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I've said it before and I'll say it again - the most lasting impact of the Tea Party revolution that began in the 2010 election cycle is not what occurred in Washington, but what occurred in state governments around the country. This is true not just because of the suddenly-resurgent 10th Amendment movement, or the boldness of states reclaiming their rights under federalism. It's also true because of the direct impact those state governments are having on national politics.
Take my home state of Indiana. Heading into 2010, Democrats controlled the State House and held down 5 of the 9 Congressional seats. Besides seeing Republicans take the seats of two Democrat Congressmen (Ellsworth and Hill), the 2010 election brought a tidal wave of Republicans to take over both the State House and the State Senate by large majorities. Yes, that instigated conservative legislation at the state level, but it also set the stage for dramatic changes to the states' representative district lines (for both state races and national races) that will impact the next decade.
Consider what it does to the national races:
The goal for Republicans is a map where they can hold onto a seven-to-two edge over the next decade. (Republicans currently have a six-to-three edge in the congressional delegation.)
Democratic Reps. Peter Visclosky and Andre Carson will be tough to beat in heavily blue Gary and Indianapolis districts, respectively, but if Republicans can take [Democrat Representative Joe] Donnelly's seat and keep their 2010 gains, the delegation should be more than three-quarters Republican for the foreseeable future. (See The Fix's preview of the map-drawing in Indiana from November.)
You might remember the day after the election, I commented that Donnelly's remarkably narrow victory over Jackie Walorski was going to be a short-lived victory for him. His betrayal of constituents by following his liberal Democrat leadership had almost cost him his job in a district that had been heavily gerrymandered in his favor by Democrats back in 2000.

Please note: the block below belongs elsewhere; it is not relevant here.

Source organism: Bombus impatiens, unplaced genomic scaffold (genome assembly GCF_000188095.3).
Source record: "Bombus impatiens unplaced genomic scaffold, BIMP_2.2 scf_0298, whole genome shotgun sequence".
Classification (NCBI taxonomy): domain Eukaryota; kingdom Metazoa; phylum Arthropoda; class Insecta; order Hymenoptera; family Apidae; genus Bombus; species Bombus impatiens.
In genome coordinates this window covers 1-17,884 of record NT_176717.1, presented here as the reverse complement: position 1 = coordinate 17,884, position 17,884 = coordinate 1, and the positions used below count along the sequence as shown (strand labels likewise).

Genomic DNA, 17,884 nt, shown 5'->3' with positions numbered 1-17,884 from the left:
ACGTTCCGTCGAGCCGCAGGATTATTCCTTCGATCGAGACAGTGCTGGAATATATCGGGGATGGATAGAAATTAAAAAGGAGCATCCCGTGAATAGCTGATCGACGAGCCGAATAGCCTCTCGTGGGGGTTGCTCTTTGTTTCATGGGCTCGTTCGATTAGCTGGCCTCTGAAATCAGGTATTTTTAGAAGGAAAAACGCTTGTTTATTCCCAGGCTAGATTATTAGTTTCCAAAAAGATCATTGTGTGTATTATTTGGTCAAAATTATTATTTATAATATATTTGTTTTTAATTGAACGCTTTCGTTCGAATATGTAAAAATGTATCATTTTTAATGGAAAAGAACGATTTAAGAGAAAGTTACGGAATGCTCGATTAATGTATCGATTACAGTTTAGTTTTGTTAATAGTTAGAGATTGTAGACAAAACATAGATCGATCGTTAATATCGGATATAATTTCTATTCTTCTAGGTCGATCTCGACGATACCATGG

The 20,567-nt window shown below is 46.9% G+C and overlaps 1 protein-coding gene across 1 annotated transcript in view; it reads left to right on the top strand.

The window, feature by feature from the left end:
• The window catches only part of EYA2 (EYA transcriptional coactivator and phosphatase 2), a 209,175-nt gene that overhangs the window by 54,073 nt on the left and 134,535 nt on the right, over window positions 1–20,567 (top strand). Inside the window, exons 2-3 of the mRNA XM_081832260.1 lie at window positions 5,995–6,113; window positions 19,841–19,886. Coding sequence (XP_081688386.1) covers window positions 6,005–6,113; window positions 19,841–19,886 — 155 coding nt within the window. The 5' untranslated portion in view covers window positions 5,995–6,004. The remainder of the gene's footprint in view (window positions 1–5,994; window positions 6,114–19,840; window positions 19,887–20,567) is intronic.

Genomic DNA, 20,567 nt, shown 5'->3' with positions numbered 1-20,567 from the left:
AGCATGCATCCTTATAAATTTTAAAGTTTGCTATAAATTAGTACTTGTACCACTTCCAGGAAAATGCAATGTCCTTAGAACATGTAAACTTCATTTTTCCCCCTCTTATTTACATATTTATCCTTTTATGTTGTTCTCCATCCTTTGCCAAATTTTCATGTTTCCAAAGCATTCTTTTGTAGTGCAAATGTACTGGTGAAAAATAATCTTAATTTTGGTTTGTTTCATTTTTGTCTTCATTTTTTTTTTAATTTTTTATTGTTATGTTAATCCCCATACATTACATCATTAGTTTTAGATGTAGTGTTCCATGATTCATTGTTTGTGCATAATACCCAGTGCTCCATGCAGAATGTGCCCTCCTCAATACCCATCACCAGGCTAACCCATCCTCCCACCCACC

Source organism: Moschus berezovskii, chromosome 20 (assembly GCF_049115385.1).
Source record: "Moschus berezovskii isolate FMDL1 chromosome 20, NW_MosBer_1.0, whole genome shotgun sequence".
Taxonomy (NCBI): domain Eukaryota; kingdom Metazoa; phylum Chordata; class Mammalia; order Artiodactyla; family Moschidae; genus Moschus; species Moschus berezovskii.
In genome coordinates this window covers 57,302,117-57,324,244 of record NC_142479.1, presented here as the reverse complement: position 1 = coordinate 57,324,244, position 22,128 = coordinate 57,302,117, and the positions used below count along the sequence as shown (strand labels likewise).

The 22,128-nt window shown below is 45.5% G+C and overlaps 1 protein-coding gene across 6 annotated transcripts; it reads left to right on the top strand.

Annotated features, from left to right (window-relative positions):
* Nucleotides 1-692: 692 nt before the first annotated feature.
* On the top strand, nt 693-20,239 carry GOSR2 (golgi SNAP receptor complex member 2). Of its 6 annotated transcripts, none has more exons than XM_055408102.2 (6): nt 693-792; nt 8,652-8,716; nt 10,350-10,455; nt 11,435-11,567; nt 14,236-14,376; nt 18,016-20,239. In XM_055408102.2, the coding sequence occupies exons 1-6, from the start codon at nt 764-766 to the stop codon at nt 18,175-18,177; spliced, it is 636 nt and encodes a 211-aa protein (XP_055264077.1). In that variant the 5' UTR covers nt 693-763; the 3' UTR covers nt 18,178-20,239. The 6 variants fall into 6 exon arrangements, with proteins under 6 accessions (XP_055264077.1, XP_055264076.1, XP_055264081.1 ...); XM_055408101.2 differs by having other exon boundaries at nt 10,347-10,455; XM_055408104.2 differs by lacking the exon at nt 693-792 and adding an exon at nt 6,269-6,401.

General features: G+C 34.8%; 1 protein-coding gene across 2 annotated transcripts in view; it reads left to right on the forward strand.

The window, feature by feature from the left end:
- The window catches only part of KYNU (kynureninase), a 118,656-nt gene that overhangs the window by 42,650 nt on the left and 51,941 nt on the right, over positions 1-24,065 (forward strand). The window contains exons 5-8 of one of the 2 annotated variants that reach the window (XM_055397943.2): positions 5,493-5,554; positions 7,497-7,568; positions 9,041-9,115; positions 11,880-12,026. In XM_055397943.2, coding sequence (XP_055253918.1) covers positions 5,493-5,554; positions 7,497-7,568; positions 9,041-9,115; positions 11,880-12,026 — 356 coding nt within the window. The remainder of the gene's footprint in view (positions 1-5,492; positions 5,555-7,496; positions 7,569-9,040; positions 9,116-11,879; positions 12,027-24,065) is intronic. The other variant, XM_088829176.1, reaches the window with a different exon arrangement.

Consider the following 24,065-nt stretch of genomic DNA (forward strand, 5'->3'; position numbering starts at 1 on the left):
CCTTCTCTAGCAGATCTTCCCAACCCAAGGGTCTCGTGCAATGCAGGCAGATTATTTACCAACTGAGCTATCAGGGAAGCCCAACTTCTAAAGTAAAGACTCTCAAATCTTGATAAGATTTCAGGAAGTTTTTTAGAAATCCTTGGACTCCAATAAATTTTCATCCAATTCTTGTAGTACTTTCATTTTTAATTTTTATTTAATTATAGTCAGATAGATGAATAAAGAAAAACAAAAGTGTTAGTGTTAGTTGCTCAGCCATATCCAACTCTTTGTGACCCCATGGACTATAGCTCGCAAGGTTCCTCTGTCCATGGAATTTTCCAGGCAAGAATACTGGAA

When those lines were redrawn in 2010, Donnelly would undoubtedly lose his unfair advantage and consequently his seat - particularly given the fact that Walorski had proven herself to be a capable fundraiser and worthy opponent who would now have the benefit of great name recognition. And here we are:
Under the new map, his district will be significantly altered in a way that would make it very tough for him to win. Gone are heavily Democratic Michigan City in the northwest and Kokomo in the south. The district shifts east to pick up all of heavily Republican Elkhart County and part of Kosciusko County from neighboring Rep. Marlin Stutzman's (R) 3rd district. It also grabs two smaller counties that lean significantly toward Republicans ? Miami and Wabash ? from Rep. Dan Burton's (R) 5th district.
This news managed to accomplish the impossible: it made "Silent Joe" Donnelly issue a statement:
"As for my future plans, my decision will ultimately be based on how I can best serve the people of this great state," Donnelly said. "I will soon be sitting down with my wife and children and expect to make a decision in the coming weeks."
And we'll all be waiting with bated breath, Joe. Additionally, the maps will shore up some support for Republican Todd Young in Indiana's 9th district. Obviously the Democrats are not happy about the new maps. But even outside political analysts agree, they are much cleaner and more appropriate than the skewed and rammykacked maps the Democrats concocted in 2000. The Washington Post's Aaron Blake put it this way:
[D]espite the Democrats' objections, the new map actually looks significantly cleaner than the one Democrats drew in 2001.
Daniels has called for a clean map ? where communities of interest are intact and the districts aren't contorted into odd shapes ? and he appears to have gotten it.
In other words, the Democrats' epic overreach following the election of Barack Obama has backfired by provoking a kickback in states all over the country that is undoing their unfair gerrymandering and setting the stage for a decade-long shift back towards the right. All hail the hope and change!